Long story short, if all those controls failed, then finally, through privilege escalation they got access to your domain end, right? Now this is where a privileged access management, which is my final control, which I believe will protect me. Because if I know all my key services, and if all my key services can be accessed through a PAM, so I'm actually trying to protect my domain admin identity because it's not a password, it's a real time connection which is established, which gets over once that session is over. And we have a secret server of Delaine which we are using, which has other identities.
    So my point here is actually, Joe, I don't want any of my protector to reach to the final level because I have 10 number of controls which I layered which can prevent it to reach my final step. So I still feel if I do this again I will do a layered approach. I will try to make sure the investment is going in different direction rather than stacking up it in one level where you're completely vulnerable if that layer breaks. And make the right investment.
    One thing which I have done is historically a lot of time we as security professionals, one of my observation is once we get into a contract we continue that and we don't want to reduce our spending on cybersecurity because it's one of the top most priority for all of us. So the initial sales is difficult but if I or anyone look into the contracts and during a COVID time when we are pushing for cost out, one idea we don't really skew the security because we don't want compromise. So what I'm trying to tell here is, there's a good chance that you may have a lot of legacy engagements and technology was fast changing and rapidly changing. Maybe you have a much, much, much better technology out there. So you should be ready to change your incumbents. You should be ready to take a critical look to challenge your existing status quo, rather continue running it. I know it was quite a long response but I hope-

    Joseph Carson:
    No you're absolutely spot on and I think you're just going through the different layers and de-risking things along the way to make sure that you know want at least... First of all you want to make it as difficult for the attacker as possible and all of those layers across the way will at least force sometimes the attackers to change their techniques because it might stop them from either moving laterally or gaining access to other systems or elevating privileges. What you're doing is you're forcing them to use techniques which are typically more noisy and as they're creating more noise it gives you a chance of detecting much earlier. So absolutely defense in depth and layered approach and assuming... You're absolutely, when you talked about even getting the click rate down, is that the internet and the browsers were created to click on and to try and get employees to not click on something is somewhat telling them not to do their job.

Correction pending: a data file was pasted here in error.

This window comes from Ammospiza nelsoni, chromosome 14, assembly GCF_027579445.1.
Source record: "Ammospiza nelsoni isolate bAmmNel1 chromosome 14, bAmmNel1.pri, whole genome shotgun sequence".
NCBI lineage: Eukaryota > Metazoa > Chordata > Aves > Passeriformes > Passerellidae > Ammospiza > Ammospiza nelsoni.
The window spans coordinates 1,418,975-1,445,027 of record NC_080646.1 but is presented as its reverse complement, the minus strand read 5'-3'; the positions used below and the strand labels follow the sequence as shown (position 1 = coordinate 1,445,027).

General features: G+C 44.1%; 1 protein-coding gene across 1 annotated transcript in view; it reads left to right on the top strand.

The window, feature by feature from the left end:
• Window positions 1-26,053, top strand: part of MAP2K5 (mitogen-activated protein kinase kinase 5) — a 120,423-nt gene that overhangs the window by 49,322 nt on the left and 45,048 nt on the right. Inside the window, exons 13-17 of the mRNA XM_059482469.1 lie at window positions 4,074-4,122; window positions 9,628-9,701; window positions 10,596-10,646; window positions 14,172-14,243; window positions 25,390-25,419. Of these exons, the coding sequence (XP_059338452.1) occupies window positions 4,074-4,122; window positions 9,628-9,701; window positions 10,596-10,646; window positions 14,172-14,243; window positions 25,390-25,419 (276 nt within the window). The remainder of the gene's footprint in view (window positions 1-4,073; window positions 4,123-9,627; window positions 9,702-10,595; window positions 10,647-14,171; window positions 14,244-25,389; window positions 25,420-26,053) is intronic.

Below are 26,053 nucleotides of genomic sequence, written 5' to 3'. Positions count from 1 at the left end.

And we are never going to turn everybody into cybersecurity professionals and that's not something we're going to be able to achieve. And I remember I conversation recently at a conference and we were chatting about, there was a particular talk that was on about cybersecurity awareness, and one things I raised was that you're always going to have somebody who clicks on something and it's thinking about assuming that that will happen. What other defenses do you have in place to protect your organization. And that's what's critical, is when you assume that that fence falls and that attackers are all in your network and they have access to this, is that you have to start assuming that, what if this fence falls? What do you have that's there to protect the flood, to protect it from getting further, to protect it from getting to your critical services? And that's really important. I remember even I've done some interesting phishing campaigns in the past and even one, I was given the challenge to try and get a hundred percent success rate just to see how good that you can craft a specific phishing.